Knowledge, attitudes, perceptions and habits towards antibiotics dispensed without medical prescription: a qualitative study of Spanish pharmacists.BMJ Open. 2017 Oct 08; 7(10):e015674.BO
To investigate community pharmacists' knowledge, attitudes, perceptions and habits with regard to antibiotic dispensing without medical prescription in Spain.
A qualitative research using focus group method (FG) in Galicia (north-west Spain). FG sessions were conducted in the presence of a moderator. A topic script was developed to lead the discussions, which were audiorecorded to facilitate data interpretation and transcription. Proceedings were transcribed by an independent researcher and interpreted by two researchers working independently. We used the Grounded Theory approach.
Community pharmacies in Galicia, region Norwest of Spain.
Thirty pharmacists agreed to participate in the study, and a total of five FG sessions were conducted with 2-11 pharmacists. We sought to ensure a high degree of heterogeneity in the composition of the groups to improve our study's external validity. Pharmacists' participation had no gender or age restrictions, and an effort was made to form FGs with pharmacists who were both owners and non-owners, provided in all cases that they were Official Colleges of Pharmacists-registered community pharmacists. For the purpose of conducting FG discussions, the basic methodological principle of allowing groups to attain their 'own structural identity' was applied.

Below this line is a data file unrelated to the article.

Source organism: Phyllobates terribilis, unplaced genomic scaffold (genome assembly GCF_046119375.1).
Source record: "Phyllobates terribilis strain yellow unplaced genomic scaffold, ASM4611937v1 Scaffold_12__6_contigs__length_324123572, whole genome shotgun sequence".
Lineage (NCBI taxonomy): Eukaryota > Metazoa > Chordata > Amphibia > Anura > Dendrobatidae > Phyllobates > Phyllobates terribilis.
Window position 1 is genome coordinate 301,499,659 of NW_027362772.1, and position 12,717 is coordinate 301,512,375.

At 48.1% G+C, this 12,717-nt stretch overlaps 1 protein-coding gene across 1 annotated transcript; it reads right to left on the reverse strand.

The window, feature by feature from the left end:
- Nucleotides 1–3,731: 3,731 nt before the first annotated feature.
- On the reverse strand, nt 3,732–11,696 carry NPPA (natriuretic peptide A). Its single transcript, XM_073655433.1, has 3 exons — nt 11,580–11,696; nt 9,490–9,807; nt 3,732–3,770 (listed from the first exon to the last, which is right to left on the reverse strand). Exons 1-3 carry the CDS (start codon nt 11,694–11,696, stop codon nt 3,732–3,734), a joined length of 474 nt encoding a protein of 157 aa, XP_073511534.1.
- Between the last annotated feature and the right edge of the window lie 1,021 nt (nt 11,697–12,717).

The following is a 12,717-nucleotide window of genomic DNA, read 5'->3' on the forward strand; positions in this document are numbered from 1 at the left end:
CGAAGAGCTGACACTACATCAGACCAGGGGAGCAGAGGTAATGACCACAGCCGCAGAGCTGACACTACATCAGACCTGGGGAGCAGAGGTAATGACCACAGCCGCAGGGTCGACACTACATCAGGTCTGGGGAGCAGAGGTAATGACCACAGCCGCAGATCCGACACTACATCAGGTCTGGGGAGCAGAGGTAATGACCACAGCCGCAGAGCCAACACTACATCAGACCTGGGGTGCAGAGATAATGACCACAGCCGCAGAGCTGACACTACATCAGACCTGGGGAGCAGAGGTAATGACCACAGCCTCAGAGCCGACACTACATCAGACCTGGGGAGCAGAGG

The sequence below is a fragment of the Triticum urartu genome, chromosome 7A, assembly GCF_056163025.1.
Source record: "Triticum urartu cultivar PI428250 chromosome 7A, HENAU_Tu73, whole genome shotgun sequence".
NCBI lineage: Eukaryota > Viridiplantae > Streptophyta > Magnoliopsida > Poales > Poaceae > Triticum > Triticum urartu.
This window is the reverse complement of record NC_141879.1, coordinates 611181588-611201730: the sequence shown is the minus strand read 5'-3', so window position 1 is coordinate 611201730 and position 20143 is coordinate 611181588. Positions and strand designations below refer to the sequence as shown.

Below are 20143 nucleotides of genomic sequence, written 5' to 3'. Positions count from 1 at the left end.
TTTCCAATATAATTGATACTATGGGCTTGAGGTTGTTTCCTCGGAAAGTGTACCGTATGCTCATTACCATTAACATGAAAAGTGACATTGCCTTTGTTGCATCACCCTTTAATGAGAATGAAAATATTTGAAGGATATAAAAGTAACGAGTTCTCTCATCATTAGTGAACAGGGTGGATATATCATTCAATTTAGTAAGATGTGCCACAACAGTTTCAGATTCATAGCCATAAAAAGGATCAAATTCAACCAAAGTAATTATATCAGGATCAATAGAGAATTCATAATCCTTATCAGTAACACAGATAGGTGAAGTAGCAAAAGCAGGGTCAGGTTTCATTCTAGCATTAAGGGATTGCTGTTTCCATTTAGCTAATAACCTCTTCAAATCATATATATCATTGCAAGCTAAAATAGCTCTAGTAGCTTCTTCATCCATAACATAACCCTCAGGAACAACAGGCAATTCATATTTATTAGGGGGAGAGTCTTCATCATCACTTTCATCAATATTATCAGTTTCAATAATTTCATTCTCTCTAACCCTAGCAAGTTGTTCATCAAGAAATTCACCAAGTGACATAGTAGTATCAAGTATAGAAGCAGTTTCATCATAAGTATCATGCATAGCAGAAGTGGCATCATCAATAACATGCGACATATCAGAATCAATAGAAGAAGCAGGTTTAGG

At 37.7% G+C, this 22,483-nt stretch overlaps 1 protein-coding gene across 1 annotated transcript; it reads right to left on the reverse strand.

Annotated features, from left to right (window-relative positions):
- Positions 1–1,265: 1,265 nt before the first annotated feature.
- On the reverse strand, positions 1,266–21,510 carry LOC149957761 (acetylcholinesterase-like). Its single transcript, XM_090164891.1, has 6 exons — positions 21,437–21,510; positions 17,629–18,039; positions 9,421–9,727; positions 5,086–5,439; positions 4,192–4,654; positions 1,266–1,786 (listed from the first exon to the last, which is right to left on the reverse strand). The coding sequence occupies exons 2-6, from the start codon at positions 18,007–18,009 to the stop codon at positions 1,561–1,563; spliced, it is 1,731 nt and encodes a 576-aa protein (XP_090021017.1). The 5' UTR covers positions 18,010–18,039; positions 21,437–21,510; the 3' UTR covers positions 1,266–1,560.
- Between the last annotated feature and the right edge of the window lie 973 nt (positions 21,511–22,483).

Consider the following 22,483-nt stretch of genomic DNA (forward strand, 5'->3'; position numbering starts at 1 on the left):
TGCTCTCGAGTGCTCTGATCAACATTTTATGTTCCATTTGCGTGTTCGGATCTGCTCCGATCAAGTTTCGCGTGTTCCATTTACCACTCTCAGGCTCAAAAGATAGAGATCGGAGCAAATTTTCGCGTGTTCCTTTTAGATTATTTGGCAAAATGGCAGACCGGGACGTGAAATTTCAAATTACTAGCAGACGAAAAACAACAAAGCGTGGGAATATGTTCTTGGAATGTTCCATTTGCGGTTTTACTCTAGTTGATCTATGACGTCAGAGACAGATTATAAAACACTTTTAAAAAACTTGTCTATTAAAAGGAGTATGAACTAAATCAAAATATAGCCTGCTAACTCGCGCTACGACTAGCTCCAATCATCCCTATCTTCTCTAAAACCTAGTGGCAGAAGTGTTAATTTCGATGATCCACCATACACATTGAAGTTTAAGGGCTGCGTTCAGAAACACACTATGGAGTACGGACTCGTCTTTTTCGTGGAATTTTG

MAIN OUTCOME MEASUREMENTS
Community pharmacists' habits and knowledge with regard to antibiotics and identification of the attitudes and/or factors that influence antibiotic dispensing without medical prescription.
Pharmacists attributed the problem of antibiotics dispensed without medical prescription and its relationship to antibiotic resistance to the following attitudes: external responsibility (doctors, dentists and the National Health Service (NHS)); acquiescence; indifference and lack of continuing education.
Despite being a problem, antibiotic dispensing without a medical prescription is still a common practice in community pharmacies in Galicia, Spain. This practice is attributed to acquiescence, indifference and lack of continuing education. The problem of resistance was ascribed to external responsibility, including that of patients, physicians, dentists and the NHS.